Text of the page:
VOICES FROM THE INDUSTRY: Property tax reform will change development landscape

Keywords Government / Real Estate
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As the country faces the “subprime crisis” and its effect on the availability of financing, we know local real estate markets have seen brighter days. Fortunately, we also know this crisis will pass.

If you are a real estate developer or land-use professional, there will be many
opportunities ahead. However, it is important to consider that the regulatory landscape in Indiana relative to land-use development will not be the same as the one you knew prior to the current market.

Indiana’s recently enacted property tax reform will drastically alter the real estate market. The legislation known as House Enrolled Act 1001, or HEA 1001, fundamentally changes the funding of local governments and, in so doing, will impact land-development policies and practices.

Land-use food chain

HEA 1001 places caps on the percentage of a property’s assessed value which may be paid in property taxes. The caps, beginning in 2009, are 1.5 percent for residential property (1 percent in 2010), 2.5 percent for agricultural or residential property other than homesteads (2 percent in 2010) and 3.5 percent for all other real property, including business properties (3 percent in 2010).

While providing meaningful property tax relief, the system of caps creates a land-use hierarchy, whereby business uses will receive a favored status because these uses will yield more in property tax revenue than residential uses.

Historically, plan commissions and legislative bodies could simply analyze a project’s estimated assessed value apart from the project’s use classification. All assessed value, from whatever source, was essentially equal. Under HEA 1001, the analysis will become more complex and require developers to explain the economic benefits of a proposed use, compared with another proposed use that may have an equal, higher or lower tax cap.

This tax-cap structure will likely perpetuate more mixed-use development concepts, allowing communities to maximize property tax revenues while adhering to comprehensive plan goals. It appears municipal fiscal advisors will play an even more central role in land-use cases under this new system.

Expanded impact fees

With the enactment of HEA 1001, many communities will be looking to enact new impact fees and utility charges in order to fund essential services and desired amenities like streets, storm water management, parks and pathways.

Increased pressure in the General Assembly may occur to legislatively expand the universe of impact fees to include, for example, police and fire services, schools, and libraries. These fees will vary from community to community and will impact land values, project pro formas and developer returns.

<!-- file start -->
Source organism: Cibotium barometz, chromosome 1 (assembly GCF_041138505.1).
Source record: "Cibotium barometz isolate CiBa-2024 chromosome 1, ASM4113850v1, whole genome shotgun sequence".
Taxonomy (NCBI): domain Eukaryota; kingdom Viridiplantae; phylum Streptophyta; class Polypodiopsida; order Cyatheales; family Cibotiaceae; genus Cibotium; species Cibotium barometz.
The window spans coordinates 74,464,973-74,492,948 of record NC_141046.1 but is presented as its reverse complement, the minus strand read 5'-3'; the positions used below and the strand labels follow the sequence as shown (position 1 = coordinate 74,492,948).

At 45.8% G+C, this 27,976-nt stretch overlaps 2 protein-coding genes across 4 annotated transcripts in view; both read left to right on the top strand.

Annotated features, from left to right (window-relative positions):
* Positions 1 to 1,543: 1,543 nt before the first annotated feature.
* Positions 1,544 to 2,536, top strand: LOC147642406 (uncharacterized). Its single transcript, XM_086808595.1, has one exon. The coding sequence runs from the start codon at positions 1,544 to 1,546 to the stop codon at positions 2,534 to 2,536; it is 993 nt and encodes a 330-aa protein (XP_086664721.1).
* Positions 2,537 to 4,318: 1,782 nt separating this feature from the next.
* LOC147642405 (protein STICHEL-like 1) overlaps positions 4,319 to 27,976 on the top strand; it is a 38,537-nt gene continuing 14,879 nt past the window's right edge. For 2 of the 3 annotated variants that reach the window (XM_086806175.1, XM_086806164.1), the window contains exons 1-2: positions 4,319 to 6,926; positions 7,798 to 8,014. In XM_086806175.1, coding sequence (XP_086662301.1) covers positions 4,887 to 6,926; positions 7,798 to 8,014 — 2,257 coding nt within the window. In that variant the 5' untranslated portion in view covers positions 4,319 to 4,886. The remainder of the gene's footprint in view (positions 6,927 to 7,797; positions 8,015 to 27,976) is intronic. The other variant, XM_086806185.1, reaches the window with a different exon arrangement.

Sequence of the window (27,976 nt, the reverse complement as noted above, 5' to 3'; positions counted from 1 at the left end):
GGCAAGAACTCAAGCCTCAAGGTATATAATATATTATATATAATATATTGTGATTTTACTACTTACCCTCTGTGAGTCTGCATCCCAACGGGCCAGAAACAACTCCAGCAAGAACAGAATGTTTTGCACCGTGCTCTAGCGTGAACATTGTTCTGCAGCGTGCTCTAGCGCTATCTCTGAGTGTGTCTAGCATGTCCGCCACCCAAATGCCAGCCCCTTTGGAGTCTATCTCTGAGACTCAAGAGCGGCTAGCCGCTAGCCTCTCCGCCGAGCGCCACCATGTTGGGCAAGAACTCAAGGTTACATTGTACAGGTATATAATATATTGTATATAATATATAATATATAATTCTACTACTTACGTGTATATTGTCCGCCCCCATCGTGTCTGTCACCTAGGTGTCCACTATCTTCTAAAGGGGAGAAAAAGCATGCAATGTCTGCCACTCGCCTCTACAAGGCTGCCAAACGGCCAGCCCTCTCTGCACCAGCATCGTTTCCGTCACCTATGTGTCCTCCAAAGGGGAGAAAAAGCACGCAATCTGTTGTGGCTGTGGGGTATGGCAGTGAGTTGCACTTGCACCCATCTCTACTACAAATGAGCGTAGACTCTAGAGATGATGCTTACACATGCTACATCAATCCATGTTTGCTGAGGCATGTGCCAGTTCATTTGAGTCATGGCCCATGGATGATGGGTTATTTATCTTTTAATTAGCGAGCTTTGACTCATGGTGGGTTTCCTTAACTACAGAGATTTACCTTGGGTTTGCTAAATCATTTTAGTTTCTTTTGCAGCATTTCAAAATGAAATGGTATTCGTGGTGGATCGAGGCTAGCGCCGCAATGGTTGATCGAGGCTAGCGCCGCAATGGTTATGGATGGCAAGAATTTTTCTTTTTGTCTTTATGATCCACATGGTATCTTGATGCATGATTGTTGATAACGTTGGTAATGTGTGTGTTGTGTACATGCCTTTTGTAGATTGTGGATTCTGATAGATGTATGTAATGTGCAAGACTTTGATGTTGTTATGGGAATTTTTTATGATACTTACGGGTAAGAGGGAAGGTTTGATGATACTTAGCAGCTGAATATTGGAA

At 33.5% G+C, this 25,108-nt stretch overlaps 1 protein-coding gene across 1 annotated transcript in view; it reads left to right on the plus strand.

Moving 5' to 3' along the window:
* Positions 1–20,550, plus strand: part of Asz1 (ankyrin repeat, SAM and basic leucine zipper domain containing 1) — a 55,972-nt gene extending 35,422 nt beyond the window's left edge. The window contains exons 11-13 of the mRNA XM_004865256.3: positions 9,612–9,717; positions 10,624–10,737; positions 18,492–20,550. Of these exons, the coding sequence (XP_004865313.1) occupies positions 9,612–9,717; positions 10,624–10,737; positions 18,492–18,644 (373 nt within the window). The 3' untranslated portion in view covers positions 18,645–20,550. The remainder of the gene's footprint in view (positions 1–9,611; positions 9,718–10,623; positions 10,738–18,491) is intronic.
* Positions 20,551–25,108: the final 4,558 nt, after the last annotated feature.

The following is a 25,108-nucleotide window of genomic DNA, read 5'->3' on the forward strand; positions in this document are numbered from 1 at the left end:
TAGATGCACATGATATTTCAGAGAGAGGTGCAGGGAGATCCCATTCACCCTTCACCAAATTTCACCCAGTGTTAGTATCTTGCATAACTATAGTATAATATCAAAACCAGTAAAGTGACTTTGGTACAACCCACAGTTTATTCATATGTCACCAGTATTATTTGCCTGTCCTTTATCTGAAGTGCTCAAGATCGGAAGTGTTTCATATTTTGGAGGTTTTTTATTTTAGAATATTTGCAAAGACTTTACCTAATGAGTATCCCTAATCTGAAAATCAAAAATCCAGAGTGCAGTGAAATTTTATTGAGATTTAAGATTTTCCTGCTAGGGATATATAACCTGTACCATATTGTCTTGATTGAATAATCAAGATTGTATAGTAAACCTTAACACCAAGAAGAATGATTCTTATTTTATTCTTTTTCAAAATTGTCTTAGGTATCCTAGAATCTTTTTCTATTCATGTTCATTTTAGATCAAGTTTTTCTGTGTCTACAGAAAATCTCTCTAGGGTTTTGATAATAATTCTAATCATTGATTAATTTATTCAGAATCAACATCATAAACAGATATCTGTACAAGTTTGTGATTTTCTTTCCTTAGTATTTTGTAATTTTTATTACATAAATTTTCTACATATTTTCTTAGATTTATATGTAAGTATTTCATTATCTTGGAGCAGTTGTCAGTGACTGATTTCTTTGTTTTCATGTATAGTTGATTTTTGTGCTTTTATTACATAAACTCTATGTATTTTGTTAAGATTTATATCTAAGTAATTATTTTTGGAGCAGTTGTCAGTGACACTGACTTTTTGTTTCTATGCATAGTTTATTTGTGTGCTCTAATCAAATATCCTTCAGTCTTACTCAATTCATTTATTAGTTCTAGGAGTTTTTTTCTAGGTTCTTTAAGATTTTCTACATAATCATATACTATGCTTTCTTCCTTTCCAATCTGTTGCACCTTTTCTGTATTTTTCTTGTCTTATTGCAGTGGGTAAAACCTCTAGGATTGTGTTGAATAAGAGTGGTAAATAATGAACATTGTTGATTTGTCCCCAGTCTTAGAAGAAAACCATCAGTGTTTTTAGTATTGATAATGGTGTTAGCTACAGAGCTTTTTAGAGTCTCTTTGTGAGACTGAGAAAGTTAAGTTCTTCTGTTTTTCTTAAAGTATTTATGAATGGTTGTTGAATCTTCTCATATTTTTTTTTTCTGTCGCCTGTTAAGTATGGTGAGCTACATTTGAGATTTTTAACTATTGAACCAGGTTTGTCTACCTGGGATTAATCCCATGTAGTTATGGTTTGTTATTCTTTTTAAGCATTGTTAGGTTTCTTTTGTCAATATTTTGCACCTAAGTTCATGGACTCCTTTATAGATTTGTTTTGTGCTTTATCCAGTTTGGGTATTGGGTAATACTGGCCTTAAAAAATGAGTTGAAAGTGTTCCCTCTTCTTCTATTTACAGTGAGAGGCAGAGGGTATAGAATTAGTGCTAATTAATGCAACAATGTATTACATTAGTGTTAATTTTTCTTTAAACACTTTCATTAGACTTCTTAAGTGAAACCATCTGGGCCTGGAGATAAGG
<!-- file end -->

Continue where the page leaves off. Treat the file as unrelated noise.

Government reorganization

HEA 1001 effectively places spending controls on local government. While some have argued that government reform should have come first and tax relief second, the tax relief will itself spur on reform.

Local governments will be challenged to become more efficient, and they will meet this challenge through the use of interlocal agreements, the use of public/private partnerships, elimination of governmental layers, and jurisdictional expansions for achieving economies of scale, adding tax base and expanding planning areas.

While many of these tools have been in
use for years, HEA 1001 will accelerate and increase their use across the state.

Variations on new urbanism

Cities and towns, seeking to ascertain a development proposal’s true fiscal impact, will look beyond a project’s assessed values, amenities and architecture, and intensify the review of a project’s impact on demands for municipal services

Analyzed in this light, more compact development may be preferred where it can be shown to be less expensive to protect, maintain and service because of reduced street mileage, smaller geographic
area and shorter utility spans. As a result, developers will produce a new brand of “low impact” development. This new style will build on the principles of new urbanism, resulting in more compact, walkable, mixed-use developments.

HEA 1001 is good for Indiana. Local governments will adapt; taxpayers will receive needed relief, and Indiana will be poised for new investment. Oh, and yes, real estate developers will prosper.

Price is a partner at locally based law firm Bingham McHale where he concentrates in business and real estate transactions. Views expressed here are the writer’s.

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